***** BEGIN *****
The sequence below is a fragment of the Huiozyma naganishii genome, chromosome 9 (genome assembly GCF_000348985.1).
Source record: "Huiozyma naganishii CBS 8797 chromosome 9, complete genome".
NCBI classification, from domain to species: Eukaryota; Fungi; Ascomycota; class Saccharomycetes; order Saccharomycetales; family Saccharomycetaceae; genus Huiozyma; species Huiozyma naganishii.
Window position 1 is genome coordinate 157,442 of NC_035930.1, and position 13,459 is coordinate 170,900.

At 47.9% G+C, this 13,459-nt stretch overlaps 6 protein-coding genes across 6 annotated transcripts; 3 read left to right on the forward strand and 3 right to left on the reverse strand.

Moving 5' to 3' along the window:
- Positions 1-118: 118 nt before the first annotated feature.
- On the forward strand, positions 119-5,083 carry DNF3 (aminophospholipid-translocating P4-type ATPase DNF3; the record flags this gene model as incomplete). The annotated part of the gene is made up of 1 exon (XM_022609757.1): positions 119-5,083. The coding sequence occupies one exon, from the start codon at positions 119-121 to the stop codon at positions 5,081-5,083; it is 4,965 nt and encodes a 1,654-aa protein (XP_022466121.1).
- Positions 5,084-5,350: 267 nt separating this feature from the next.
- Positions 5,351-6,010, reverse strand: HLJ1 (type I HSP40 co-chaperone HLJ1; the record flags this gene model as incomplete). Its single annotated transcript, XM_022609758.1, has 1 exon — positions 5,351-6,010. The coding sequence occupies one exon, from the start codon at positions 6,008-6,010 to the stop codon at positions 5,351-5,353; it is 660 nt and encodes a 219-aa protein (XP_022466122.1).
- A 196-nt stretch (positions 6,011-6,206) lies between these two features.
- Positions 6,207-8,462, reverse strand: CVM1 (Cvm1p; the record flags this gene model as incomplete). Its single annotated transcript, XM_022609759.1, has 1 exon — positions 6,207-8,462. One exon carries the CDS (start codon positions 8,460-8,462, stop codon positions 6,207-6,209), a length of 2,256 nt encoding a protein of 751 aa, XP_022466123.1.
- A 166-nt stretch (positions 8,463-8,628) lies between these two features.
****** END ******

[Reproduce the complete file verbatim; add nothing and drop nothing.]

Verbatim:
The sequence below is a fragment of the Huiozyma naganishii genome, chromosome 9 (genome assembly GCF_000348985.1).
Source record: "Huiozyma naganishii CBS 8797 chromosome 9, complete genome".
NCBI classification, from domain to species: Eukaryota; Fungi; Ascomycota; class Saccharomycetes; order Saccharomycetales; family Saccharomycetaceae; genus Huiozyma; species Huiozyma naganishii.
Window position 1 is genome coordinate 157,442 of NC_035930.1, and position 13,459 is coordinate 170,900.

At 47.9% G+C, this 13,459-nt stretch overlaps 6 protein-coding genes across 6 annotated transcripts; 3 read left to right on the forward strand and 3 right to left on the reverse strand.

Moving 5' to 3' along the window:
- Positions 1-118: 118 nt before the first annotated feature.
- On the forward strand, positions 119-5,083 carry DNF3 (aminophospholipid-translocating P4-type ATPase DNF3; the record flags this gene model as incomplete). The annotated part of the gene is made up of 1 exon (XM_022609757.1): positions 119-5,083. The coding sequence occupies one exon, from the start codon at positions 119-121 to the stop codon at positions 5,081-5,083; it is 4,965 nt and encodes a 1,654-aa protein (XP_022466121.1).
- Positions 5,084-5,350: 267 nt separating this feature from the next.
- Positions 5,351-6,010, reverse strand: HLJ1 (type I HSP40 co-chaperone HLJ1; the record flags this gene model as incomplete). Its single annotated transcript, XM_022609758.1, has 1 exon — positions 5,351-6,010. The coding sequence occupies one exon, from the start codon at positions 6,008-6,010 to the stop codon at positions 5,351-5,353; it is 660 nt and encodes a 219-aa protein (XP_022466122.1).
- A 196-nt stretch (positions 6,011-6,206) lies between these two features.
- Positions 6,207-8,462, reverse strand: CVM1 (Cvm1p; the record flags this gene model as incomplete). Its single annotated transcript, XM_022609759.1, has 1 exon — positions 6,207-8,462. One exon carries the CDS (start codon positions 8,460-8,462, stop codon positions 6,207-6,209), a length of 2,256 nt encoding a protein of 751 aa, XP_022466123.1.
- A 166-nt stretch (positions 8,463-8,628) lies between these two features.